1Learn the ropes – knowing the purpose of the tests and how the results will be used during the recruitment process will guide your focus during preparation and potentially ease any stress.
2Find out which tests you need to take – you could contact the HR or recruitment teams to find out more about what you are required to do. This will put reduce any pre-test anxiety and you will feel ready for the upcoming assessment.
3Practice – there are many resources online which allow you to practice different psychometric tests and receive feedback on your scores. This could be helpful to not only improve your answers but to be generally more aware of what you will be asked to do.
4Make sure you can use a calculator efficiently – numerical reasoning is not testing your mental arithmetic but instead your approach to data and relevant interpretation skills. Being able to use your calculator will make you feel more at ease.
5Refresh your maths skills – It is easy to forget how to calculate percentages, fractions, ratios and decimals when you haven’t used them in a while.
6Read more broadly – widening your vocabulary by reading different sections of the newspaper or from sources you wouldn’t normally look at may help you feel more confident when asked to complete verbal reasoning tests.
7Be honest – personality questionnaires may include elements that test whether you are answering questions openly, so being dishonest and inconsistent can get flagged. Asking someone else to complete an online test for you often backfires when candidates are required to validate their scores in assessment centre settings.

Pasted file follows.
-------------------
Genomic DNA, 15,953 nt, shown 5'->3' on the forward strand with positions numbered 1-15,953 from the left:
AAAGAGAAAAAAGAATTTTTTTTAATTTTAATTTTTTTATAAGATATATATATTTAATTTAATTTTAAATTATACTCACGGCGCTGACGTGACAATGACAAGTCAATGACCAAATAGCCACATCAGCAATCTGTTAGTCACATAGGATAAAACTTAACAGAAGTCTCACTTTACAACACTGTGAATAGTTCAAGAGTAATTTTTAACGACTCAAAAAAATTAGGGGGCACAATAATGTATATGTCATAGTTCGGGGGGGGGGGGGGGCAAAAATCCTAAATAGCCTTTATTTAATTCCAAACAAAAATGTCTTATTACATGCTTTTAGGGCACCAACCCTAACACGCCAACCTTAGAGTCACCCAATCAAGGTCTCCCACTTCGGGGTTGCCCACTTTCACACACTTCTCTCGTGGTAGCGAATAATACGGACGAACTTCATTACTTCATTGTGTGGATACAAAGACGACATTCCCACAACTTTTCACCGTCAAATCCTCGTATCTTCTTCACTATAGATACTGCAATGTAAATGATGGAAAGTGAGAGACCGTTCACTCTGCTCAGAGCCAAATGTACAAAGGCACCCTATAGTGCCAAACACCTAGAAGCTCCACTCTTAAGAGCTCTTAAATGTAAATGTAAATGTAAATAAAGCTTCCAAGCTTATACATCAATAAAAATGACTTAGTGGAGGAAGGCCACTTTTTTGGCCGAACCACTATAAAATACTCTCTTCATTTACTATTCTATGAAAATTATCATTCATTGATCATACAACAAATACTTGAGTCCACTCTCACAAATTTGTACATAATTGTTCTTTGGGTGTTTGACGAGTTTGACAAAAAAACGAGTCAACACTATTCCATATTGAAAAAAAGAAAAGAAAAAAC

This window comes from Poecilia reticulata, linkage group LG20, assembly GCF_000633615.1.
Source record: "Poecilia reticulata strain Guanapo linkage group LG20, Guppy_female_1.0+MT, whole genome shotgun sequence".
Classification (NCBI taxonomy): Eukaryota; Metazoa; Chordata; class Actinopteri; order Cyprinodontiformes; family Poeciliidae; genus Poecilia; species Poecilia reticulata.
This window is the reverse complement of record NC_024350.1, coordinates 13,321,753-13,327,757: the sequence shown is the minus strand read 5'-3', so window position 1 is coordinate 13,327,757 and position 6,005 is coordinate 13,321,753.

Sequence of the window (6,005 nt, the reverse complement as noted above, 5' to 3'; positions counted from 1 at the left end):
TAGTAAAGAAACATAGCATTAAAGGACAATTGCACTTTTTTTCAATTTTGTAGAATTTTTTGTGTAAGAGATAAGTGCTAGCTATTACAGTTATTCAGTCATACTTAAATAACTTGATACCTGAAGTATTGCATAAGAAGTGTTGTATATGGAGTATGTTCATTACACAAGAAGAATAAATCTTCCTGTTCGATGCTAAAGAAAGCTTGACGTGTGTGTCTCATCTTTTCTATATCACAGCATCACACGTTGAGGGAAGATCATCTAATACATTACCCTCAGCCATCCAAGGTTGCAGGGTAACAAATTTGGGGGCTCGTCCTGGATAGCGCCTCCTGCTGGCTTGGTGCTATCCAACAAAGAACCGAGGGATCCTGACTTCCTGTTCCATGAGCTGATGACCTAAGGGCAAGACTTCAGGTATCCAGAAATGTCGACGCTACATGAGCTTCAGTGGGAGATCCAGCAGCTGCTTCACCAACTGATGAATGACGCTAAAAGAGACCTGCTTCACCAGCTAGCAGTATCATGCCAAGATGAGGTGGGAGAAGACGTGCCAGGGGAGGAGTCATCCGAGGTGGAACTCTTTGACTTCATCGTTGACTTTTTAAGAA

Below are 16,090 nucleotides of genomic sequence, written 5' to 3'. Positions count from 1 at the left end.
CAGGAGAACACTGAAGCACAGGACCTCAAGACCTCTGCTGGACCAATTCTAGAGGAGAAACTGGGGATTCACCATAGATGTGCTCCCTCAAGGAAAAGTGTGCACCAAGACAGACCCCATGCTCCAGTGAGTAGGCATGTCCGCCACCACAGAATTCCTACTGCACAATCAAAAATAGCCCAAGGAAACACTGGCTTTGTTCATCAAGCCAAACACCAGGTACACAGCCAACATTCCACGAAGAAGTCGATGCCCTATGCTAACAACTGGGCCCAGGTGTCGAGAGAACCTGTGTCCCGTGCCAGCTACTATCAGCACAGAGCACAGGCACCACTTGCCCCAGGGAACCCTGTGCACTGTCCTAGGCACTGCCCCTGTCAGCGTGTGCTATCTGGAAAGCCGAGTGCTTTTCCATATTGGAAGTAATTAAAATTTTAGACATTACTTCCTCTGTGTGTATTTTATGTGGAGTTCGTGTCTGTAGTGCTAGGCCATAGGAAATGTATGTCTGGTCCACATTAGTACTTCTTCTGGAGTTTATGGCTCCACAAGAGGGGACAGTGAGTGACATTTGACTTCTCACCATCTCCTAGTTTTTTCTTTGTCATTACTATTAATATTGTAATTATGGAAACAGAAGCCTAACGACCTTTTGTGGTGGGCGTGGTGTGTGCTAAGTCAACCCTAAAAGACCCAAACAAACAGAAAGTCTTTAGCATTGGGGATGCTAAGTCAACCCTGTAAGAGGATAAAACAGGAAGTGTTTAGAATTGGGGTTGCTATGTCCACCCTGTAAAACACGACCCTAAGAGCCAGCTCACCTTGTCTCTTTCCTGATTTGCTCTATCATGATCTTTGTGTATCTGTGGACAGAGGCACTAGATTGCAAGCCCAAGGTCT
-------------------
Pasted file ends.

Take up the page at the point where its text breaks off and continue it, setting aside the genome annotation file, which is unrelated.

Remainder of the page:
8There are no wrong answers – no personality can be right or wrong, the questionnaires are used to learn about your working style, how you may work in a team and whether you share similar values to the company you are hoping to work for.
9Seek advice – especially if you are worried about the tests, ask colleagues, friends or even look at online forums for further advice on how to approach the tests. Asking people that have first-hand experience is invaluable.
10Be healthy and comfortable – think back to your days of studying for exams and employ your exam practice! Whether you can choose when you do the test or it is a set session, make sure you are well rested, hydrated and have eaten well. If you have more flexibility complete it at the point in the day when you are most focussed, and in an environment you feel comfortable in.
11Read the instructions properly – if you skip over the instructions to find you can’t go back and don’t know what you are supposed to be doing, you will struggle. Usually if the tests are online, the instructions are not timed, so spend a generous amount of time understanding what it is you will be doing.
12Don’t despair if you aren’t successful – if you have not gained the position you wanted, it may simply be that you aren’t suited to the working environment, workload or you are simply too similar to existing team members to offer something new. It doesn’t reflect on your personal worth and you may be better off working elsewhere.
13Get feedback – if you are not successful in your application ask for feedback if it is not provided, this will help you in future attempts and you will be able to identify whether you simply weren’t suited to the role within that company or if you actually did something wrong which reflected badly on your application.
Published by Lily Harvey